14 A. Yes, precisely, the period that I was actually asked about by the

15 Prosecutor.

16 Q. Thank you very much. So these brigades that you mentioned, these

17 were independent brigades under the 3rd Corps; right?

18 A. Yes, these were independent brigades under the 3rd Corps, unless

19 in some aspects or at certain times they were resubordinated to another

20 high-ranking unit. In this specific situation, it could have been the

21 35th Division or the 37th Division, within the structure and the makeup of

22 the 3rd Corps.

23 Q. Right. All right. The 7th Muslim Brigade, during the events that

24 you witnessed in 1995, it wasn't resubordinated to the 35th Division, was

25 it? Do you know about that?

Page 3921

1 A. This specific period in time, you mean? Units of the 35th

2 Division were active in the area. The El Mudjahid Detachment, the 375th

3 Light Brigade, the joint detachment of the joint battalion of the 303, 330

4 and 319, and an incomplete battalion of the 7th Muslim Brigade. So it

5 wasn't an entire brigade that was resubordinated to the 35th Division, it

6 was these units that I have just listed for you.

7 Q. All right. That's all I wanted to clarify. Thank you.

8 Whatever the case may be, the 3rd Corps never received reports

9 from the brigades that were part of the 35th or 37th Divisions; am I

10 right?

11 A. Yes, you're quite right. If we had been receiving reports from

12 them, that would have been a direct violation of the subordination system.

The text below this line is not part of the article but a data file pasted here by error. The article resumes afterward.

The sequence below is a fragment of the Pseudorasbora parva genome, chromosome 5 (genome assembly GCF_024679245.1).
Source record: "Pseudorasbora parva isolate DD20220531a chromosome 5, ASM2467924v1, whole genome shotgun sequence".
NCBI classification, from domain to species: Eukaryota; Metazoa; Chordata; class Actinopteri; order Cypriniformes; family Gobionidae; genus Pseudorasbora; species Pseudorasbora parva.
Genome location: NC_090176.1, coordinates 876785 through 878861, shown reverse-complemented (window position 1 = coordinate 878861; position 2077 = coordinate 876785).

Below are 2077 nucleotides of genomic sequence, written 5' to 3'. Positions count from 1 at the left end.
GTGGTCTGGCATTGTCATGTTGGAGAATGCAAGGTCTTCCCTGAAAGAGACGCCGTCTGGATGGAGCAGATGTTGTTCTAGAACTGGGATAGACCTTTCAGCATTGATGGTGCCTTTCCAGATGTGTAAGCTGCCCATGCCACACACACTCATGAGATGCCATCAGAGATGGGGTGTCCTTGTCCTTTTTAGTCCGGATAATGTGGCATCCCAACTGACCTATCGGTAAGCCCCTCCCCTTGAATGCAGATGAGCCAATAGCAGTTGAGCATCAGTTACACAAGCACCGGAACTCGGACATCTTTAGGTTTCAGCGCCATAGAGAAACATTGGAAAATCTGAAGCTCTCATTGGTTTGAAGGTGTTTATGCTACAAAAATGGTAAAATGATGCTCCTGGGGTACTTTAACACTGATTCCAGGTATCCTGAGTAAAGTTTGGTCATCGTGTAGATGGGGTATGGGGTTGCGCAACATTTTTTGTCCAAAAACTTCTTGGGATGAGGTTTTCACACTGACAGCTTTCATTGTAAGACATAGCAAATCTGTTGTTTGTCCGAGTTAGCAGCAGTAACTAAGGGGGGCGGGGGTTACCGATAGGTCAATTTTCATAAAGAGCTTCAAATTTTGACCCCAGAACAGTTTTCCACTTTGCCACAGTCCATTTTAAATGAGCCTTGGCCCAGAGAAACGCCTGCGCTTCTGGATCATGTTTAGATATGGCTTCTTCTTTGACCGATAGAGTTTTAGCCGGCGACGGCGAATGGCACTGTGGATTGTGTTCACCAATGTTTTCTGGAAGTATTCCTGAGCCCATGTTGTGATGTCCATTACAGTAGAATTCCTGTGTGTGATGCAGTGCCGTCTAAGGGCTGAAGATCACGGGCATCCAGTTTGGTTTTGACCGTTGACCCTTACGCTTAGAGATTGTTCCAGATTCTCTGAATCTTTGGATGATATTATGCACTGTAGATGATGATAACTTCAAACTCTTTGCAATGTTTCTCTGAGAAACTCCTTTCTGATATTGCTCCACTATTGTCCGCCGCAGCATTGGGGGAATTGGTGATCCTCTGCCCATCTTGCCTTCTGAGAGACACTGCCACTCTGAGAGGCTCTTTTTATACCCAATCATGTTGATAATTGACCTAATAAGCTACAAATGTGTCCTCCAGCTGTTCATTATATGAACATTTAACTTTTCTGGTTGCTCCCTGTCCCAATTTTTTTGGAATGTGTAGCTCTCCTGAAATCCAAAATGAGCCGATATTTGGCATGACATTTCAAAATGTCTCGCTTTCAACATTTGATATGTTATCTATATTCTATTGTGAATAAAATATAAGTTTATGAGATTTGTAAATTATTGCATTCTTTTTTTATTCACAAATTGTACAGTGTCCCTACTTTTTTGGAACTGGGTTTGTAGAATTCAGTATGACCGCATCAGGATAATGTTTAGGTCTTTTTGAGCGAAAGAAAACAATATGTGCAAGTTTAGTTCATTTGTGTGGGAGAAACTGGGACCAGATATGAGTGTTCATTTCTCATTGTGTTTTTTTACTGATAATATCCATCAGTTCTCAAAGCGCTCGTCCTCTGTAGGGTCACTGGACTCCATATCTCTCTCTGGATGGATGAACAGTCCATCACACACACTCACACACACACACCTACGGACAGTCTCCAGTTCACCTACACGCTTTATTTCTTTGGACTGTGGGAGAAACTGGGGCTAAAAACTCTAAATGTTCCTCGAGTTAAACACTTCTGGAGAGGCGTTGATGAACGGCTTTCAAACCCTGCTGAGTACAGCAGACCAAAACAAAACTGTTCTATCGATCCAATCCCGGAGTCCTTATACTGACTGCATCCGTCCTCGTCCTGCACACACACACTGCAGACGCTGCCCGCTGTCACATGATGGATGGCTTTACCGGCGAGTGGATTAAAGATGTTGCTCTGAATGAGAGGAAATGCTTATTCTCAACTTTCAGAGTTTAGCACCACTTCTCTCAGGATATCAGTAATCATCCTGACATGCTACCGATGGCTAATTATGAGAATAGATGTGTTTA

13 Q. All right. Let me ask you about -- let me ask you about something

14 that you said yesterday and today. You spoke about the reporting system

15 down the intelligence line; right?

16 A. Yes.

17 Q. You say that units were supposed to submit intelligence reports;

18 right?

19 A. Yes. When I said "were supposed to submit those," I said nothing

20 about the circumstances surrounding this process. And, secondly, the

21 circumstances at times made it impossible for them to submit reports in a

22 timely manner. Our officers made every effort to deal with their tasks

23 and assignments in a timely manner.

24 Q. All right. Do you remember that the reports you were receiving,

25 I'm talking about the quality of those reports, the quality hinged

Page 3922

1 directly on the quality of incoming intelligence and the accuracy of

2 incoming intelligence, I mean intelligence being received from people who

3 were out in the field?

4 A. Madam, your assessment is entirely accurate.